Paul Driver's first book, Manchester Pieces, self-consciously refuses to place itself neatly in any of these traditional categories, and is presented in the form of a series of essays. Each tells a story, either about Driver himself or about some historical figure with whom Driver subtly hints he has something in common, such as Thomas de Quincey or L S Lowry: they too grew up in and around Manchester, and it is the essence of a Manchester or Salford childhood that is Driver's subject.
This is a wonderful subject. The problem is that Driver doesn't seem entirely happy with its apparent superficial simplicity, which is in fact its main strength. He consequently writes at length on questions concerning memories and memoirs, which are presented, in somewhat convoluted style, as being worthily intellectual and profound - as in the long introduction, when the nostalgic act of remembering is said to create different levels of consciousness or "presentness", which complicate our perception of the world. Once you clear away the rhetorical fog, this is merely like saying that different colours are important because, if all the world were grey, it wouldn't be very stimulating to look at. No doubt that could be said obscurely as well.
There is much of this sort of thing in Manchester Pieces, with the effect of making the reader work hard to get to the genuinely entertaining things, of which there are in fact many. Essentially, Driver is setting himself up as a type, and his memoir is of the third kind described above, though it is always trying to be the second. It traces his progression from a working-class, northern background to grammar school, and finally Oxford.
The opening chapter is particularly enjoyable, exploring with charm and childlike simplicity Driver's discovery of a fumbling sort of sexuality with his mates in the local public lavatory, events amusingly interrupted by the local bobby. And then there are the endless rounds of visits to his extended family: aunts, uncles and cousins are brilliantly brought to life in a way that is both deeply sympathetic and yet never sentimental, while the interiors of their houses are presented in striking, stark imagery.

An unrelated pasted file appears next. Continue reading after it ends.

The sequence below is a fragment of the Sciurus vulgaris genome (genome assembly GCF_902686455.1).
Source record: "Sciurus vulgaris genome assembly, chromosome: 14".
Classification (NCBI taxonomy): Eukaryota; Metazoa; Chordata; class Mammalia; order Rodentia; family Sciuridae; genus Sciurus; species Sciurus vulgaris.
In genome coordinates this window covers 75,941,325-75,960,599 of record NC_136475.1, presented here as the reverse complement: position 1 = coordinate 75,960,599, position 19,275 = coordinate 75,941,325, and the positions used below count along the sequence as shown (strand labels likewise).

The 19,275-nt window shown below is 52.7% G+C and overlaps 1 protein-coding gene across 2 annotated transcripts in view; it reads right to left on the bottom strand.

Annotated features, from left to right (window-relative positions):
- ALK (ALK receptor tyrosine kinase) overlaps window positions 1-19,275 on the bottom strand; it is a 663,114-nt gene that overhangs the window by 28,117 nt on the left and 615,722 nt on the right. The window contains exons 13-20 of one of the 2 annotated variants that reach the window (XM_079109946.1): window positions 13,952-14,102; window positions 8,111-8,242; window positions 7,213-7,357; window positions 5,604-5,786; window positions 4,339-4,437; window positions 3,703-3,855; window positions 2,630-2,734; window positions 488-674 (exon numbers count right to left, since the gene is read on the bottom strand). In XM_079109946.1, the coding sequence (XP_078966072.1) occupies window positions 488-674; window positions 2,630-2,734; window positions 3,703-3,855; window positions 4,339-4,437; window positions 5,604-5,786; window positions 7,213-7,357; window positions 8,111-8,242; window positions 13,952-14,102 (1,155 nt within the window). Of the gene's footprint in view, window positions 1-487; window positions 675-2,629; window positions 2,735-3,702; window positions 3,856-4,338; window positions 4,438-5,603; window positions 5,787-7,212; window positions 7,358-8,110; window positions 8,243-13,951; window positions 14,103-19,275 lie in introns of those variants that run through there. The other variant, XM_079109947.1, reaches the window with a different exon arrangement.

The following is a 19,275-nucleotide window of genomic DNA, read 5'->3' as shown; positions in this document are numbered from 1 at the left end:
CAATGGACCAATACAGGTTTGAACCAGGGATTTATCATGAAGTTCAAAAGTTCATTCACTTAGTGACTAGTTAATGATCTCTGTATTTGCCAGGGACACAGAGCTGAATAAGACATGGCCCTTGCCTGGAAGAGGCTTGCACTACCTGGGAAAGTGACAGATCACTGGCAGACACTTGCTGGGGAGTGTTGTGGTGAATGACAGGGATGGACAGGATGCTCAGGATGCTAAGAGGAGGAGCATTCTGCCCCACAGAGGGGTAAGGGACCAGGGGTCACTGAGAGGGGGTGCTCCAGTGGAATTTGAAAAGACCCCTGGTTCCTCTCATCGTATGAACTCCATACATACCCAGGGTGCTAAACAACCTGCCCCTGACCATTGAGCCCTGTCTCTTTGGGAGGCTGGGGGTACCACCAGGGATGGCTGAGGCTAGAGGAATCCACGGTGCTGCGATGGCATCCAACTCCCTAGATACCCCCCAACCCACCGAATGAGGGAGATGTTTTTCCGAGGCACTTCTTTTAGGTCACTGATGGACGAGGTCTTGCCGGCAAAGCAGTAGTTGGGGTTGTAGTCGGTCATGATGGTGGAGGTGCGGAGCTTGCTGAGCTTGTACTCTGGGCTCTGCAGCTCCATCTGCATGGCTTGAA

All this gradually reveals Driver's own quiet, inquisitive personality. He was thought of as the genius of his family, and defined himself as such in musical terms until his arrival at Oxford, when he finally accepted a more endearing role of competent, quirky observer of his immediate world. He switched from the Faculty of Music, where the competition he encountered instantly dispelled any grandiose notions of "genius", to the Faculty of English. Driver's passion for music, however, has stayed with him, and many of the essays here are either directly compared to, or gently mimic, musical patterns. It is a pity that so much of the quiet, rhythmical beauty of this book is undermined by the banging and clashing of more trivial concerns.Reuse content